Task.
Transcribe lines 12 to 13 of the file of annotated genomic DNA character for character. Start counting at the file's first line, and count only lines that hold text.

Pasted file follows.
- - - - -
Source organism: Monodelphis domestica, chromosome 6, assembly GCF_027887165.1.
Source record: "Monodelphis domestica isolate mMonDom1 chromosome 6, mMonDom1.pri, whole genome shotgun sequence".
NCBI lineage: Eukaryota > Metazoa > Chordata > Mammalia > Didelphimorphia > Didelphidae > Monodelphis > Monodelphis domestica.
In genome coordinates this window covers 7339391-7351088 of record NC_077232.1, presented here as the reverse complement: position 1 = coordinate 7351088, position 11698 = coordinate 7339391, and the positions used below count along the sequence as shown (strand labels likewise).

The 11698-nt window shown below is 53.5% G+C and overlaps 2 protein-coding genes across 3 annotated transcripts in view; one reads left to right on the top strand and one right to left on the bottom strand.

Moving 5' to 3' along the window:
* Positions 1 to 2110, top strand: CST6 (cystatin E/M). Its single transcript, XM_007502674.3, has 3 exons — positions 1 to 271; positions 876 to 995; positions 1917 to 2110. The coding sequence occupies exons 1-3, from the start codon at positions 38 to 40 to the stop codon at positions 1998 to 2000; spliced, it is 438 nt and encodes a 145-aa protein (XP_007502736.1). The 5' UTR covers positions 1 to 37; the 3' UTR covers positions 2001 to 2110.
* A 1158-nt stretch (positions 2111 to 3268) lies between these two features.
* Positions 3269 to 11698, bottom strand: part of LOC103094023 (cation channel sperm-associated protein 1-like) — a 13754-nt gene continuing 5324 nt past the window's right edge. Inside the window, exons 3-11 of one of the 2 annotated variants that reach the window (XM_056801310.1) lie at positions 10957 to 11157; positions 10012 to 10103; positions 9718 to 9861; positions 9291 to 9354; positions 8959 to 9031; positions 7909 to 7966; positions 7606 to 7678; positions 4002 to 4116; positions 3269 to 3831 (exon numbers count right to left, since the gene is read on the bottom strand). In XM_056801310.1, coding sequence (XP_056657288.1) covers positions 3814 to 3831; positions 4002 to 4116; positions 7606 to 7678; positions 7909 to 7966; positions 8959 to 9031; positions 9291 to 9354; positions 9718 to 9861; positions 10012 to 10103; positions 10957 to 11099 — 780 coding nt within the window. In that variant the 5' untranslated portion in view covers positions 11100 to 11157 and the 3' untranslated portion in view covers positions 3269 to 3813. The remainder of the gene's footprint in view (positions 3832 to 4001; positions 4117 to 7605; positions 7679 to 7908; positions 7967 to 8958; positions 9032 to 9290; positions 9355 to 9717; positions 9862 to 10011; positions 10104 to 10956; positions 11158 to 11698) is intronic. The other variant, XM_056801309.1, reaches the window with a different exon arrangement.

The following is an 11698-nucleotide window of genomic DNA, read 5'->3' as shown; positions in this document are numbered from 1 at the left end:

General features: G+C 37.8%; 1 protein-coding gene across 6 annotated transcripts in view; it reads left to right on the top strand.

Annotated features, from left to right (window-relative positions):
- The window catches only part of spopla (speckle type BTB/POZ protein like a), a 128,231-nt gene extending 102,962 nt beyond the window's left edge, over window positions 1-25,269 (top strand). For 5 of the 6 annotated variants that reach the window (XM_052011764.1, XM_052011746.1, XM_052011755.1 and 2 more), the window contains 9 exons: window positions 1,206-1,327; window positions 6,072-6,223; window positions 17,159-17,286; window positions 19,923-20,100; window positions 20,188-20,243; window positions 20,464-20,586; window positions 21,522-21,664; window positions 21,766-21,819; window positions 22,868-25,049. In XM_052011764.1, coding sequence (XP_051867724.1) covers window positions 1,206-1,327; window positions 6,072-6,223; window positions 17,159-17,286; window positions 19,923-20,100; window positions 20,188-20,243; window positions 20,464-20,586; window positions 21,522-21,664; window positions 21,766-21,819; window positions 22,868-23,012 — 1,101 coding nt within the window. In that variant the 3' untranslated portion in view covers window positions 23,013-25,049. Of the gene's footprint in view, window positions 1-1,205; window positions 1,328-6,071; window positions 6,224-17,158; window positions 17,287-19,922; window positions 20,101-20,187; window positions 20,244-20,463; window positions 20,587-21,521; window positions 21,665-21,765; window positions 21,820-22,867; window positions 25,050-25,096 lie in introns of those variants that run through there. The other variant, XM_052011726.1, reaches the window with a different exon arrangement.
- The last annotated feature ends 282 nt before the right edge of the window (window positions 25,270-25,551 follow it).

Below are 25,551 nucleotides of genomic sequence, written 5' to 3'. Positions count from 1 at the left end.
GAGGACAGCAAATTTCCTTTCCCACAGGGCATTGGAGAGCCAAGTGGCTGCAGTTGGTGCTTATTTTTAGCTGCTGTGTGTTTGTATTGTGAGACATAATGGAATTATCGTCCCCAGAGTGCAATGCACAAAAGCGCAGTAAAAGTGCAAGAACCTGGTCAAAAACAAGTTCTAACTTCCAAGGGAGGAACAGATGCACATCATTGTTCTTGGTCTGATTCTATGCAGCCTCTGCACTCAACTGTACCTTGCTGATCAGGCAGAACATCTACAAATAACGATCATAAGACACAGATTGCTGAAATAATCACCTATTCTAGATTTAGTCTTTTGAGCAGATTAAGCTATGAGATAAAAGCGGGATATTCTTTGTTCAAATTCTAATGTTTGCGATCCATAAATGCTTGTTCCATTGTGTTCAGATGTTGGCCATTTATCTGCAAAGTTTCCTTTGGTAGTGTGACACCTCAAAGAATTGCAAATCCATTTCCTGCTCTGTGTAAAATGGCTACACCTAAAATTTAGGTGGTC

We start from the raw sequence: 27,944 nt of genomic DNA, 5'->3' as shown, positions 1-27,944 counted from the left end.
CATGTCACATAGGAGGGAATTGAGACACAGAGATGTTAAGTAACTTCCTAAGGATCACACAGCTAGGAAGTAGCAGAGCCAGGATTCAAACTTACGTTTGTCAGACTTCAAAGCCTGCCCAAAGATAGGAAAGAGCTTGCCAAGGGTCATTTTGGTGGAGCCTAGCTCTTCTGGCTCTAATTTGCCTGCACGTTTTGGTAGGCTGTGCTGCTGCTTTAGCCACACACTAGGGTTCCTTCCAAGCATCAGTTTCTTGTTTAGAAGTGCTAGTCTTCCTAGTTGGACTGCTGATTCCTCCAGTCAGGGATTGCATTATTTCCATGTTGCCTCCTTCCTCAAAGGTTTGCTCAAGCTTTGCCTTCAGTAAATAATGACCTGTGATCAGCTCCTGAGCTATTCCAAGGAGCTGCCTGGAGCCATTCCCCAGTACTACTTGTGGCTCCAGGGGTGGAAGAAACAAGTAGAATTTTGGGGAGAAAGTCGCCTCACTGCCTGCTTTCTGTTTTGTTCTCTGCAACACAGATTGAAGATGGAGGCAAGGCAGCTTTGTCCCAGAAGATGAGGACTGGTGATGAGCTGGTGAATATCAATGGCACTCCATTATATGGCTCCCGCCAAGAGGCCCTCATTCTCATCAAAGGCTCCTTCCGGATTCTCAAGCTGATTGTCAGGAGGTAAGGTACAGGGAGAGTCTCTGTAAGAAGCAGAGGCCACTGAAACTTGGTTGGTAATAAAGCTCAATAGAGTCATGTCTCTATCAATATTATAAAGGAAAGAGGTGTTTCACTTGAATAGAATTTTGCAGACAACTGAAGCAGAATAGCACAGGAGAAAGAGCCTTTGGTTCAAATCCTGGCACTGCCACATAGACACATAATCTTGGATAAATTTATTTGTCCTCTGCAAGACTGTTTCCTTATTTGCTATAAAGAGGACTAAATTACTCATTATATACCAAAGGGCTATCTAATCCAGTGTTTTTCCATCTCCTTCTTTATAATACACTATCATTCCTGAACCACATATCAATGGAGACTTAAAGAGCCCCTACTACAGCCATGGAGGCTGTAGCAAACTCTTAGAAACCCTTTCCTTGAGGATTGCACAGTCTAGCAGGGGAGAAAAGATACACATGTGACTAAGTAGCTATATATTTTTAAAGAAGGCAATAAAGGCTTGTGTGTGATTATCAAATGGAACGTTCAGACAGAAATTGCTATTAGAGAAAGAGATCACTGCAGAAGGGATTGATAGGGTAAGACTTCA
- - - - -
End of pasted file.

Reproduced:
Annotated features, from left to right (window-relative positions):
- The window catches only part of spopla (speckle type BTB/POZ protein like a), a 128,231-nt gene extending 102,962 nt beyond the window's left edge, over window positions 1-25,269 (top strand). For 5 of the 6 annotated variants that reach the window (XM_052011764.1, XM_052011746.1, XM_052011755.1 and 2 more), the window contains 9 exons: window positions 1,206-1,327; window positions 6,072-6,223; window positions 17,159-17,286; window positions 19,923-20,100; window positions 20,188-20,243; window positions 20,464-20,586; window positions 21,522-21,664; window positions 21,766-21,819; window positions 22,868-25,049. In XM_052011764.1, coding sequence (XP_051867724.1) covers window positions 1,206-1,327; window positions 6,072-6,223; window positions 17,159-17,286; window positions 19,923-20,100; window positions 20,188-20,243; window positions 20,464-20,586; window positions 21,522-21,664; window positions 21,766-21,819; window positions 22,868-23,012 — 1,101 coding nt within the window. In that variant the 3' untranslated portion in view covers window positions 23,013-25,049. Of the gene's footprint in view, window positions 1-1,205; window positions 1,328-6,071; window positions 6,224-17,158; window positions 17,287-19,922; window positions 20,101-20,187; window positions 20,244-20,463; window positions 20,587-21,521; window positions 21,665-21,765; window positions 21,820-22,867; window positions 25,050-25,096 lie in introns of those variants that run through there. The other variant, XM_052011726.1, reaches the window with a different exon arrangement.